“Let’s have a look at you Sigrun Ragna Leveton, Princess of Levington,” Gravefoot said in voice he only found when speaking with babes. It was not a silly voice, just gentle and quiet, like the rumble of stone moving far off.
“You can stop all that,” Svetlana said huffing. “Tis’ Valen that is King, and his daughter, should he have one, that would be princess.”
“Forgive me. I still do not fully understand how titles work. But I think every little girl should be a princess if she so chooses, isn’t that right Sigrun?” Gravefoot said the last, once again examining the child. “What do you call one born of a lord and lady then?’ Gravefoot asked sincerely.
“Bah that!” Svetlana replied with a final slam of the wad of dough. I am no more a lady then you a lord, Councilor Gravefoot,” Svetlana took on an airy posture as she used his official title.
What a sight this must be, Gravefoot thought to himself, as he examined little Sigrun. Were someone to come in now and see a towering half-monster, covered in tattoos, poking at prodding at a squirming pink babe.
After thoroughly examining Sigrun, Gravefoot deftly wrapped the babe again in her swaddling cloth, then begun rocking her back and forth. She looked like she would get lost in his massive green forearms.
“She is beautiful ‘Lana,” Gravefoot said still looking down on the child. Sigrun busied herself trying to pull on Gravefoot’s braids that hung just out of her tiny reach. “And healthy as any babe I have ever seen.”
At the last Svetlana’s shoulders dropped slightly, as she breathed out a sigh of relief. She turned again to Gravefoot with a smile warmer than the over-worked oven. “Thank you Gravefoot. For everything. You have been away too long.”
Gravefoot flushed, embarrassed, and looked to change the subject. Just then Amma came in, carrying another basket bigger than her, this one filled with dried goods.
“What is all this? Gravefoot said. It looked as if Svetlana and Amma were doing their best to single handedly provision an army. There were baskets of food everywhere.
“Oleg said you all had it rough in the south,” Svetlana began. “When we heard you were coming, Amma and I worked through the night getting this ready for you take with you.”
“Lana-,” Gravefoot began, overcome with surprise and gratitude.
“Wasn’t just me and the girl,” Svetlana jumped in over the top him. “Jhod sent some stuff up from his temple. And, he would be mad for me telling you, but a few of those cheese wheels came from Kestin’s own cellar. It isn’t much, but we all gave what we could to help out.”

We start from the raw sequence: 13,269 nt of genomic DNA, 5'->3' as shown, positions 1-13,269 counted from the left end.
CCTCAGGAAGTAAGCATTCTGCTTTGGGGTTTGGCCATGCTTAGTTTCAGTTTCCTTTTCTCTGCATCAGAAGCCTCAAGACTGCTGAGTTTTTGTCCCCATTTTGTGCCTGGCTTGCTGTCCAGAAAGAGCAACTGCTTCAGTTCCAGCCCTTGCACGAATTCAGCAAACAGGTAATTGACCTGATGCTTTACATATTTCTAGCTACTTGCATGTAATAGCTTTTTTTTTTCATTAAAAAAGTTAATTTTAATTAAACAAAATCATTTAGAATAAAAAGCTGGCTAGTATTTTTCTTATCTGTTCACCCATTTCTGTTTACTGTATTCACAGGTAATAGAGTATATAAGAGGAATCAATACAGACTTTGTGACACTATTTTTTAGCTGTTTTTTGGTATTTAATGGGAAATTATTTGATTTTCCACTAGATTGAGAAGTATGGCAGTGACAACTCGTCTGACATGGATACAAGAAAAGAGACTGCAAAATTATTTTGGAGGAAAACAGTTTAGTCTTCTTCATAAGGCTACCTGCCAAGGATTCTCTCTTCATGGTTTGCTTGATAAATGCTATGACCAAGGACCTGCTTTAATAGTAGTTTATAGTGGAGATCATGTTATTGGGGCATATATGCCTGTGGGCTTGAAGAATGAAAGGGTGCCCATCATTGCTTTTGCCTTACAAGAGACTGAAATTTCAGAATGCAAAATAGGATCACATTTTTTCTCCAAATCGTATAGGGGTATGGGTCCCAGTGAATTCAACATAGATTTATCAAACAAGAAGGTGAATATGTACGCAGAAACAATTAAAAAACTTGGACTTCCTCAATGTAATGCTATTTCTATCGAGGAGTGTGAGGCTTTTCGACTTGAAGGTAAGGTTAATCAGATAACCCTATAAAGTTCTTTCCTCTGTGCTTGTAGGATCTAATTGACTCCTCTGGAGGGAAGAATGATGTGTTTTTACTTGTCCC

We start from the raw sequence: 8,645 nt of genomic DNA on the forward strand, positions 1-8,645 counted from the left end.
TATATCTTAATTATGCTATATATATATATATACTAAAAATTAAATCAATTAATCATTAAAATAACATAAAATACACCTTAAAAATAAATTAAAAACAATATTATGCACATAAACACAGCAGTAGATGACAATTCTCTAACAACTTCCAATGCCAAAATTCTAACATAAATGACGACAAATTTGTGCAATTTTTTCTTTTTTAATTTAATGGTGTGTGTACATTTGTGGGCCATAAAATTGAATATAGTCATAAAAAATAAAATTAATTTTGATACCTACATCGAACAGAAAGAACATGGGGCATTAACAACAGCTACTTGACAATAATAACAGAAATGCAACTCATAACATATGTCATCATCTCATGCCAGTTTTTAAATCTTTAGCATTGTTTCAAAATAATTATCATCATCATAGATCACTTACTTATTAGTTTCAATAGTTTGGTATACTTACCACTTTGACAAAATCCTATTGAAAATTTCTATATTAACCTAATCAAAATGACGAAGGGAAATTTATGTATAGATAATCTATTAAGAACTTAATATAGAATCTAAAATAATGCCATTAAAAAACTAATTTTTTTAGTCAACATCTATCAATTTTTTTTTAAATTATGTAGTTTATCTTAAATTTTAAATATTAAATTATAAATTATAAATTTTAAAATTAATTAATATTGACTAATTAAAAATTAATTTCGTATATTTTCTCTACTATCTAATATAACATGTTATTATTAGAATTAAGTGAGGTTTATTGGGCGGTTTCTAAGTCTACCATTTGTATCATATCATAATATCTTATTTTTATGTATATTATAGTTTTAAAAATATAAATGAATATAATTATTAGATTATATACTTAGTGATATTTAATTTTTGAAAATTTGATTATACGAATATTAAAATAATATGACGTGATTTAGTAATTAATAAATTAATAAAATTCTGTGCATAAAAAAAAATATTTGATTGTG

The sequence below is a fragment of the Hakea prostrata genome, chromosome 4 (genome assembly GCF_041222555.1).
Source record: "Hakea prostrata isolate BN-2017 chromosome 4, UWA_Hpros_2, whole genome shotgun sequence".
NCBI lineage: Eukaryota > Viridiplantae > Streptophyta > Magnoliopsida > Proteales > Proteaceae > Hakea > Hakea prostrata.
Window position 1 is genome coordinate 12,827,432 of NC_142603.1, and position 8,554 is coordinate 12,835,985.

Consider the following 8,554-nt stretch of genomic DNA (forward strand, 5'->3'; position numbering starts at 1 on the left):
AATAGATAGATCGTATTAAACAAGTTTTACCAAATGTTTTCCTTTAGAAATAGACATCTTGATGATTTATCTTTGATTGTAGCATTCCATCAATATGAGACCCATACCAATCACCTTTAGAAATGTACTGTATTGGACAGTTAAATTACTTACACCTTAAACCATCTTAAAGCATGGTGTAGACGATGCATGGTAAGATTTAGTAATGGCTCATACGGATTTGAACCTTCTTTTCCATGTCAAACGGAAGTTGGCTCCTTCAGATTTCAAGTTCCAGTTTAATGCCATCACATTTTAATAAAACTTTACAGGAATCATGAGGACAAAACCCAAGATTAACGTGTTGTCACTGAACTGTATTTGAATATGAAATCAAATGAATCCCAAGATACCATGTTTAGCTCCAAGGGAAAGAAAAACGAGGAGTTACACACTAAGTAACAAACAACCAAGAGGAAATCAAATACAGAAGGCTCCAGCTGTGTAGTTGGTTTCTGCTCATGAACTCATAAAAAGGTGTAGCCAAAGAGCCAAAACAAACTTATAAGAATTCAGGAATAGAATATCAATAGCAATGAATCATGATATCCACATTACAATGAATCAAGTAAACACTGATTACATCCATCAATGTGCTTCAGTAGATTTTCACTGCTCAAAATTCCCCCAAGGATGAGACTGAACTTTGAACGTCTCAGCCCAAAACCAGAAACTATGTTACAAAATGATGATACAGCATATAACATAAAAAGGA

Yet again, Gravefoot was left speechless.
“There are a lot of folks up here who appreciate what you did, and what you are doing,” Svetlana continued as she jammed the dough into a well-oiled pan. “And suffering doesn’t know borders, so relief shouldn’t either.”
Gravefoot was overcome, and could only sweep up both the ladies in his huge embrace. Amma tensed, but Svetlana just rested her head on his broad shoulder, running a matronly hand up and down his back before patting it twice.
“Let go,” She ordered. “We have a bit of work left, but send your men up to the house in a few hours to load the wagon. We will feed them before they set out.”
Gravefoot watched in silence for a moment as they returned to their work. He talked with Svetlana for the better part of an hour before bidding farewell to Svetlana and Amma, saying he needed to find his companions whom he had not seen in quite some time. Svetlana let Gravefoot see himself out while she continued her work. At the door Gravefoot produced a simple silver holy symbol he had had made before his journey. Kneeling at the threshold, Gravefoot begun a prayer.
“Our Lady of Graves. I call on your protection for this house and those within. They have been kind, and gentle, and loving to your servant. Death comes to us all in time, my lady, but if it is your will, let not the pain that accompanies your domain be known in the House of Leveton for sometime.”
With that Gravefoot squeezed the holy symbol hard in his hand. He channeled all the energy he had gained from the day’s communion into the simple silver medallion. He felt empty and strange, having no more of the tie to his goddess welling up within him. Opening his palm he saw that the amulet pulsated softly with a blue green light briefly before returning to normal.
Gravefoot placed the amulet on the sill above the door. He knew not what it did, or even if it did anything at all. He was simply content with knowing he left behind some of his Lady’s power in this, the home of his first friends.